I saw the Frank Lloyd Wright exhibit at the Museum of Modern Art last night. The show is titled “Density and Dispersal” which, as far as I can make out, adds up to the fact that Wright designed Broadacre City, whose model was on display, and also designed tall buildings. That some of these buildings were to be in New York, Chicago, Dallas, and San Francisco, while others were in small towns, was not addressed. In fact, their context was ignored altogether, and characteristically, MoMA treated the buildings as art. But ignoring the intellectually slim conceit behind the exhibition, it was nice to see the drawings and models. The Broadacre model (which I had never seen), is a surprise because it is such an artful object, a sort of tapestry. It also remains a powerful tool to communicate Wright’s idea, which really has little to do with sprawl or suburbanization, except to the extent that it recognizes the automobile (but it also includes a monorail link). It was interesting to see so many students in attendance (it was Free Friday Night), being introduced–I suspect for the first time in many cases–to the old magician. I hope they took away a lesson. Wright and his collaborators produced striking drawings: axonometrics, cut-away perspective views, the breathtaking taaaall section of the Mile-High skyscraper (much more poetic than The Shard, by the way). And all using T-squares and colored pencils—not a computer or laser printer in sight.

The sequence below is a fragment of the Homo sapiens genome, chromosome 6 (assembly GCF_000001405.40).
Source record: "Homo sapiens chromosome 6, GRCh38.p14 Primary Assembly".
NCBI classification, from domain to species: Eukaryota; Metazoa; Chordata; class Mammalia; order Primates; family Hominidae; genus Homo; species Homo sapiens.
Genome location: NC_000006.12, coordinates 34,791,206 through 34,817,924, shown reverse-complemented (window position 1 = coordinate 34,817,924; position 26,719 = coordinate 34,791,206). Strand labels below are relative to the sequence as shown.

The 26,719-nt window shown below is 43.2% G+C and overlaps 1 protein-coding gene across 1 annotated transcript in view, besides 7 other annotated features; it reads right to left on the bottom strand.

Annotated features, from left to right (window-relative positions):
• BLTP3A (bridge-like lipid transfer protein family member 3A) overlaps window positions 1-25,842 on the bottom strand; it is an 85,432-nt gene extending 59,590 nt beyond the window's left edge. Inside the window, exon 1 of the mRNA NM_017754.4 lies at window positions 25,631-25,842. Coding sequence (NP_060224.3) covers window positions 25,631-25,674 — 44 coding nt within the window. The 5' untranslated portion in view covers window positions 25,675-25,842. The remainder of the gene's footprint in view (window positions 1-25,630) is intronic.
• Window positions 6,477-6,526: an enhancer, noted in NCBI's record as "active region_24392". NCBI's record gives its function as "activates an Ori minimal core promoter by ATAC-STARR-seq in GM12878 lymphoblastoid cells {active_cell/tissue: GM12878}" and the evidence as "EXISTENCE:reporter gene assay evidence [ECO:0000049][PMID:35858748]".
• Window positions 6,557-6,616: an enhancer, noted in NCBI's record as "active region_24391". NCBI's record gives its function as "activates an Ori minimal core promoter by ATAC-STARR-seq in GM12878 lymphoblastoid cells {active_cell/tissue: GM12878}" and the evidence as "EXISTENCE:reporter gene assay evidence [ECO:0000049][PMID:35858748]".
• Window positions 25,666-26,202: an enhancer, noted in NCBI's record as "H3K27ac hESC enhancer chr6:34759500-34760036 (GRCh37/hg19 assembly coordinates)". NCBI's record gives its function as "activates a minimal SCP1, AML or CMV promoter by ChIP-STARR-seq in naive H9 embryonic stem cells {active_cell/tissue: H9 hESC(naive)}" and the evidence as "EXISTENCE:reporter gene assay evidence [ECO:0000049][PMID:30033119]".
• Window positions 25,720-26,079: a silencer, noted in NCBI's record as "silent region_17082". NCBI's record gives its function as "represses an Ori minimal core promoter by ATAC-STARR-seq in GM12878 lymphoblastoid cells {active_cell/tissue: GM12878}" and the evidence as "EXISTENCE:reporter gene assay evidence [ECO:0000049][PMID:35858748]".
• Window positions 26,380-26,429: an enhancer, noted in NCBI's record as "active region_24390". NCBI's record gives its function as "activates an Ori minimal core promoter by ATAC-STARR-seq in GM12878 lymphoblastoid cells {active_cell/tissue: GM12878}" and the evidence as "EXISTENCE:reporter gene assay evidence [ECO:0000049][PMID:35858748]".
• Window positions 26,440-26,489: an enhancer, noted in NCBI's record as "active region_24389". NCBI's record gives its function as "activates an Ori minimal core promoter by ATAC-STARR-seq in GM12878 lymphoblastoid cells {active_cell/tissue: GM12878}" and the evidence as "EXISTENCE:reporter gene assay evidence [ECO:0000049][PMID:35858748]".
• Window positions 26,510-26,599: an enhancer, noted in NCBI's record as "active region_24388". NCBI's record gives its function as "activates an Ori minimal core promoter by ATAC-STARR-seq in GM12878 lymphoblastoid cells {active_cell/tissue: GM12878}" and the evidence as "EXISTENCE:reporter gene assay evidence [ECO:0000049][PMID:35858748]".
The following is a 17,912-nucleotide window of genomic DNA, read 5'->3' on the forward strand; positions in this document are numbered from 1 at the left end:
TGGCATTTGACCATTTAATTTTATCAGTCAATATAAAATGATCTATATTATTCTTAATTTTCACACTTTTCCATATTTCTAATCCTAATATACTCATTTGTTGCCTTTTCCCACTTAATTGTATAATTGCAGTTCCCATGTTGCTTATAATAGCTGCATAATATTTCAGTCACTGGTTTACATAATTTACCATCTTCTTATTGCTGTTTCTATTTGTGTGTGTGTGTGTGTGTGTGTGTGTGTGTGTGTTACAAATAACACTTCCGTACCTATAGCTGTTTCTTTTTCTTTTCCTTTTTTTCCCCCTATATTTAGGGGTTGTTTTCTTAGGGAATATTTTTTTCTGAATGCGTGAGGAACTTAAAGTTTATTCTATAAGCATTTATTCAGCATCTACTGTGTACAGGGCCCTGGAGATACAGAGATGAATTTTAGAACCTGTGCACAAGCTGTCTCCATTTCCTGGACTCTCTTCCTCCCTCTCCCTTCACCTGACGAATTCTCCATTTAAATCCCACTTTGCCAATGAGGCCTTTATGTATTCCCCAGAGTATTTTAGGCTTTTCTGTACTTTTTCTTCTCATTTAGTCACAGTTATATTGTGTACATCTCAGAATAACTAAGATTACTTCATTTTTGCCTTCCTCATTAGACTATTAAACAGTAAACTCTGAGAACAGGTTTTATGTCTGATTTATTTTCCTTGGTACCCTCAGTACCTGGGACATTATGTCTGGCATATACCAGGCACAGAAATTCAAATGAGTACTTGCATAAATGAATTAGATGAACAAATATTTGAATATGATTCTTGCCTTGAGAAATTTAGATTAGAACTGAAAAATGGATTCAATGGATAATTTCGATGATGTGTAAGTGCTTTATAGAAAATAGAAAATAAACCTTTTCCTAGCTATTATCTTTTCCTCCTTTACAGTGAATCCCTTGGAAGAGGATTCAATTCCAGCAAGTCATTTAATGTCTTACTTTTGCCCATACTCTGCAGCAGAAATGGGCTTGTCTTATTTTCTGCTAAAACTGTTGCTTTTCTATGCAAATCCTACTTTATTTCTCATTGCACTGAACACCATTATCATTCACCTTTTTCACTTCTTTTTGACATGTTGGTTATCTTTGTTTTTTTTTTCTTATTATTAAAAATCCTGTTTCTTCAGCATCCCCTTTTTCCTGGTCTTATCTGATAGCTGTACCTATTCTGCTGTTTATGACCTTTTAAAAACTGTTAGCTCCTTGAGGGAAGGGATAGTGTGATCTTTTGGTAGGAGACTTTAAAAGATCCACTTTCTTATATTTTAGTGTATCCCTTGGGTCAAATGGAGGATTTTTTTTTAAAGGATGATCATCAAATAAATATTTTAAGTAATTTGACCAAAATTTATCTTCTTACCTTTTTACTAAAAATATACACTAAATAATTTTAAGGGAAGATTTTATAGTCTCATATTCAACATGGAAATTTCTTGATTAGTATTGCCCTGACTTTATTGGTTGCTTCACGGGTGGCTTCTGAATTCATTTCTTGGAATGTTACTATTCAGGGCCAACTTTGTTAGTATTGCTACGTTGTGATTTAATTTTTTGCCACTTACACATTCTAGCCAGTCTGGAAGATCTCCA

The Atlantic’s website “Cities” argues that some urbanist buzzwords should be retired, including placemaking, gentrification, and smart growth. A good proposal, even if the Atlantic is itself responsible for the proliferation of many the self-same buzzwords—the website is subtitled “Place Matters.” Buzzwords are everywhere. Trouble in the Iraq war—what we need is a surge. No sooner did Obamacare falter than we learned that there were navigators, who would fix the problem. The right buzzword comes first; reality will follow. Buzzwords seem to emerge from two considerations: marketing and media. If you have an untested idea or hypothesis, such as smart growth or creative class, providing a label, preferably a catchy label, gives the idea an air of legitimacy. After all, if it has a name, it must be real. In our Twitter culture, a colorful name also saves time in lengthy explanations. This appeals to the media, since a new name can stand in for actual news. Would Occupy Wall Street, or the Tea Party, have gotten as much coverage without a colorful name? Which brings me back to the Atlantic list. Placemaking is a term often used by architects and urban designers, and it implies that a sense of place (obviously a good thing) can replace a sense of placelessness (a bad thing), if only the design suggestions of the self-styled placemakers are followed. But is a sense of place really a function of design? It may be for the tourist or the stranger, who experiences places briefly. Nothing is as disappointing to the tourist as visiting a place that looks like other places, and most of the American built environment is superficially similar. But as the late J. B. Jackson long ago pointed out, that environment is full of meaning, for those who use it. A strip mall may not look like much as you drive by, but for someone who attends the Judo school, or goes regularly to the beauty salon, it is a real place. Conversely, most attempts to instill a sense of place through physical design end up looking like themed restaurants with ersatz “mementos” on the walls. (The most blatant of these is the “Cheers” airport pub chain.) I shop in a banal Pathmark, but I recognize some of the staff, I know where things are, it is familiar. The supermarket has a small place in my life, among the stirring places (the concourse of 30th Street station), the lyrical places (the Wissahickon), and the cherished places (our house). In other words, a “sense of place” is less a physical attribute than an individual experience. The old folk adage puts it well: Be it ever so humble, there is no place like home.